https://fbcdn-sphotos-b-a.akamaihd.net/hphotos-ak-prn2/981676_519250921457270_1191261377_o.jpg You caught yourself in the mirror. Big no no. That can (read: should) be easily cropped in any wedding photos.

     

    https://www.facebook.com/photo.php?fbid=519251011457261&set=a.519249644790731.1073741833.160417077340658&type=3&theater I know she is crying, but these are not flattering bride tears. The direct flash does nothing for her. Rent, beg, borrow, or steal some kind of speedlight for your weddings. You can’t afford NOT to have one. Bounce it, diffuse it. Put it on a paint pole and throw a zumbrella over it. Something. If weddings is something you want to do, learn the light.

    https://fbcdn-sphotos-c-a.akamaihd.net/hphotos-ak-frc3/474348_519251201457242_1312617134_o.jpg does nothing for *you* without context. The first thing I thought when I saw it was “family feud. Bride dad and father in law hate one another and don’t want the wedding.” Doesn’t work for your album in this case.

    There should be no reason for any out of focus wedding shot to ever be delivered to a client, and ESPECIALLY not put on your facebook page. If it’s a wonderful moment and it’s slightly soft, do what you can and deliver it to Mom anyway because she’ll love it. But everyone else does NOT need to know you let an out of focus shot through you. DON’T put it on your page. Same goes for brides and beer. That’s fine if that’s the wedding, but it doesn’t need to be on your page. Potential clients will not be impressed.

    https://fbcdn-sphotos-b-a.akamaihd.net/hphotos-ak-ash4/468416_519249931457369_993068298_o.jpg Powerlines are running through heads. That’s a 10 second removal in photoshop.

    Something is seriously wrong with the exposure. One shot to a next and there has to be at least a 3-4 stop difference in exposure. Check your metering or something.

     

    Your own comments on your gallery — “In a few of them you look fully retarded…….LOL” Probably not the best thing to say. Comment on your page as your personal self, or private message friendly comments like that. People browsing aren’t going to know the difference of who is your friend’s wedding and who was your paid wedding, and they don’t want to be called looking fully retarded.

    Watch out for things like the plants in https://fbcdn-sphotos-c-a.akamaihd.net/hphotos-ak-frc3/464517_519249694790726_1584653286_o.jpg. things like that pop up a lot in your photos. They aren’t needed, and when you can you should do a quick eye border check and take out anything that shouldn’t be there in camera.

     

    That’s what I have for now. Keep working at it. If you have any questions on what was said, I would be happy to try and go into more depth.

    #13487
    Bill
    Member

    Jones points out a lot of good helpful tidbits. We all make mistakes and sometimes get caught up in the moment, but after everything is said and done, once you download your images, you have full control of what to put out there for all to see.

    I started out in landscapes and still do them from time to time between shoots to keep myself busy and to interact with others. I get some of my business that way, so I keep doing it. They either see me or they see the camera and want to ask questions or just check out my gear.
    I remember I did a wedding for a friend on a tight budget and man, did I make a ton of mistakes. I felt bad, because I knew better, but the end result was that they were happy. In my opinion, they were not that great, by my standards. Not making excuses but the church was not a flattering venue, mixed lighting and I forgot to change the ISO, so I ran most shots at a really low shutter speed, so of course many were blurry. No flash was allowed due to someone having a condition of some sort from what I was told. I remember one shot that they loved, I had to soften the image up to hide the background because no matter what angle I took, there was an EXIT sign smack dab in the frame somewhere.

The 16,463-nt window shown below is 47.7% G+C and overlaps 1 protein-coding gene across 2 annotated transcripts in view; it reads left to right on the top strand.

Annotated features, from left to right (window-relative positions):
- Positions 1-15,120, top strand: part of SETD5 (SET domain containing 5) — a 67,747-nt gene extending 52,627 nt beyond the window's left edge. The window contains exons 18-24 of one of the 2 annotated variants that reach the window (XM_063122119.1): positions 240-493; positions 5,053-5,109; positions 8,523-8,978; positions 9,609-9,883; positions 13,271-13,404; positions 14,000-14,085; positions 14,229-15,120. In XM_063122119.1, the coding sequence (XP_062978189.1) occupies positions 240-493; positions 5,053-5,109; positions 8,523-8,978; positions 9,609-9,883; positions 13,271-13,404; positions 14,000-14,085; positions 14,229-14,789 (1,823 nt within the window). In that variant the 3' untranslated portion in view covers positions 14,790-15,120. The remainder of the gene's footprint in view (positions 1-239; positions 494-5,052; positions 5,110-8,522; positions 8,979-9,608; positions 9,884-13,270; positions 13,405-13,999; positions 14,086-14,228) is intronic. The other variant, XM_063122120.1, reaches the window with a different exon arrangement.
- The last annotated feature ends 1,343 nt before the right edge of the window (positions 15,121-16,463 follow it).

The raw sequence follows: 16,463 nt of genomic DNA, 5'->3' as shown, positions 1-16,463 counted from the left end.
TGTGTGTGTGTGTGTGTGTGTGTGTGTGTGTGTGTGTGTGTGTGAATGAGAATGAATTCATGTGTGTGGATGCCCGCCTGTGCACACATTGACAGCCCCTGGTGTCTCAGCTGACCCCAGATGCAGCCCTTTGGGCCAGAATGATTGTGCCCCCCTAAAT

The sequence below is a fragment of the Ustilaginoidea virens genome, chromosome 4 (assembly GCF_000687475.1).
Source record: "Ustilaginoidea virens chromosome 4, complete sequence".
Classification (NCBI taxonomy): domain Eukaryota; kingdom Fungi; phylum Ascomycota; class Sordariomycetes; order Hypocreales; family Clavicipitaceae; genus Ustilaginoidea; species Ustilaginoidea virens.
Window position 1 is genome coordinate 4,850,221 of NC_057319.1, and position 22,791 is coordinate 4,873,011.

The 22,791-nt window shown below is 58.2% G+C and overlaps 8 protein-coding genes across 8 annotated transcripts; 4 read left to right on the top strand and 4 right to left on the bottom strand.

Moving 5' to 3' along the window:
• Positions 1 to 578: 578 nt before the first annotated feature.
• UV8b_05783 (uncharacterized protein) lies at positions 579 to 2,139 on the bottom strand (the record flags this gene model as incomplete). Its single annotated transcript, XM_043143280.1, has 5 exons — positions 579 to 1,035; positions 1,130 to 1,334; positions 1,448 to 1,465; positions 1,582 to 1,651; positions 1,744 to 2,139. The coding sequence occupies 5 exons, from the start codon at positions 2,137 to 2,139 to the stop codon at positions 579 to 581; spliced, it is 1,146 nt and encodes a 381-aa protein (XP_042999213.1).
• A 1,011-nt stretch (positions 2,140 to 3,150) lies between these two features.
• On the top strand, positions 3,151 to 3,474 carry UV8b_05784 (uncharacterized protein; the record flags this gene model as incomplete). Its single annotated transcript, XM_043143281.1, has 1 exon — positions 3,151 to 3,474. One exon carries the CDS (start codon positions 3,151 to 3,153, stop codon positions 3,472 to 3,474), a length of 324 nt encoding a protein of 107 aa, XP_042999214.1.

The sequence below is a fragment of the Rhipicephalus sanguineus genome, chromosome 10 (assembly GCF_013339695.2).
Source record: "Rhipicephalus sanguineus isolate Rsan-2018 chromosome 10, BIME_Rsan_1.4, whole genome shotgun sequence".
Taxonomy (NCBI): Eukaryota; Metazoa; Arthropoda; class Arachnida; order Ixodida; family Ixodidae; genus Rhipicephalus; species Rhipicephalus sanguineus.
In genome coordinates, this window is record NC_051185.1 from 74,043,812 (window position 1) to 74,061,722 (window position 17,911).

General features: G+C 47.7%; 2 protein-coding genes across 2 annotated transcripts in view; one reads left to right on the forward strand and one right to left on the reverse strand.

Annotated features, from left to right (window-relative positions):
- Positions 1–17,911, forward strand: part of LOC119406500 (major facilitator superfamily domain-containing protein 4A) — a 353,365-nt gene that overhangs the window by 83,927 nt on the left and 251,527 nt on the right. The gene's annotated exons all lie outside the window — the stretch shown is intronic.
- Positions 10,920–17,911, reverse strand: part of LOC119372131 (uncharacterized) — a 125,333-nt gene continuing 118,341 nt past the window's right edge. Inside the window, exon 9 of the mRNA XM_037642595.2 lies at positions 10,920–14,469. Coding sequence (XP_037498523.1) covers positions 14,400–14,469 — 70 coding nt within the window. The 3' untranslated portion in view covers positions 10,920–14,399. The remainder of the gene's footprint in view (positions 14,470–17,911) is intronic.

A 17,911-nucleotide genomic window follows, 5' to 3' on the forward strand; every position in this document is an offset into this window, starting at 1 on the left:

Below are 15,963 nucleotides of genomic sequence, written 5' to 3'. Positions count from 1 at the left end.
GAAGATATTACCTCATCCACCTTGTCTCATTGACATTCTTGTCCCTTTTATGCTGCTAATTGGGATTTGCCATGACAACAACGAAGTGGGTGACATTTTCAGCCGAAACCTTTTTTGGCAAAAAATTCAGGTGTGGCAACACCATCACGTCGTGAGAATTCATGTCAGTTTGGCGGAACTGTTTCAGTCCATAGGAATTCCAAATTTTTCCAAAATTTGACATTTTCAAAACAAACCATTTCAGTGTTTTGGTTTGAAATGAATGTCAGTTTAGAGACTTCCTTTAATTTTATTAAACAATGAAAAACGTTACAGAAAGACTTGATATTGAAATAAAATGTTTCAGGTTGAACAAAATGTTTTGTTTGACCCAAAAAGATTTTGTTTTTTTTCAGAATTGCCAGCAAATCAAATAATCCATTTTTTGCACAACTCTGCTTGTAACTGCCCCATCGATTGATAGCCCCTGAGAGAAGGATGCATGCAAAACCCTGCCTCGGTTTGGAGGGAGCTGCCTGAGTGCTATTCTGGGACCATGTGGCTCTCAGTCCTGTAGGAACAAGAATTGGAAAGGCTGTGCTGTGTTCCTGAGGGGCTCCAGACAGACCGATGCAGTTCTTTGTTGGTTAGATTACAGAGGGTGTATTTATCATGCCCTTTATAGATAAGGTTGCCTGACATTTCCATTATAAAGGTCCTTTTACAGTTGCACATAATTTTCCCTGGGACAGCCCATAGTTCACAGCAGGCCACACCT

The good thing was like I said, they were happy with what I showed them. I did not show them the really blurry ones.

    Danny, as for your editing skills, if you don’t have Lightroom or Photoshop, by Lightroom, it is cheaper and go on youtube. There are literally thousands of videos by groups and individuals to teach you tips and the fundamentals about either program. Lynda.com and several others sell subscriptions with good helpful tutorials for both programs and many more. I use it when I don’t know a certain feature on PS, I don’t use every feature option that PS offers, who does? If you are really serious about your hobby and maybe want to be more professional about your images, then this is a good start.

    If you want to get better at the physical part, just shoot more. Find something and make it interesting. Practice, Practice, Practice.
    If you get frustrated, shoot some more. Look for that common element that is driving you crazy, learn it and master it, then find the next one. Try shooting things outside your comfort range. It will get you to think on the fly and getting faster at getting that shot.
    If your not having any luck at that, try some local groups that go on photo treks, Meetup, facebook, flickr and craigslist all have little groups you can join, many for free to get hands-on experience from others.

    Good Luck man!~

    #13779
    DRose
    Member

    Thank you both so much Bill and Jones, I do appreciate all the pointers and tips very much.
    You both nailed me to a tee. I do get way caught up in posting too much crap, and I guess I treat my page like I am in real life, very open and willing to say what my lil brain says, my editing skills from brain to mouth are even worse than my photo editing skills.
    I will get back to it soon, Been super busy and haven’t shot much of anything other than a rock show last weekend.
    Thanks again for all your help and for taking the time to really look at my work and giving me such great advice!!
    Much respect always, Danny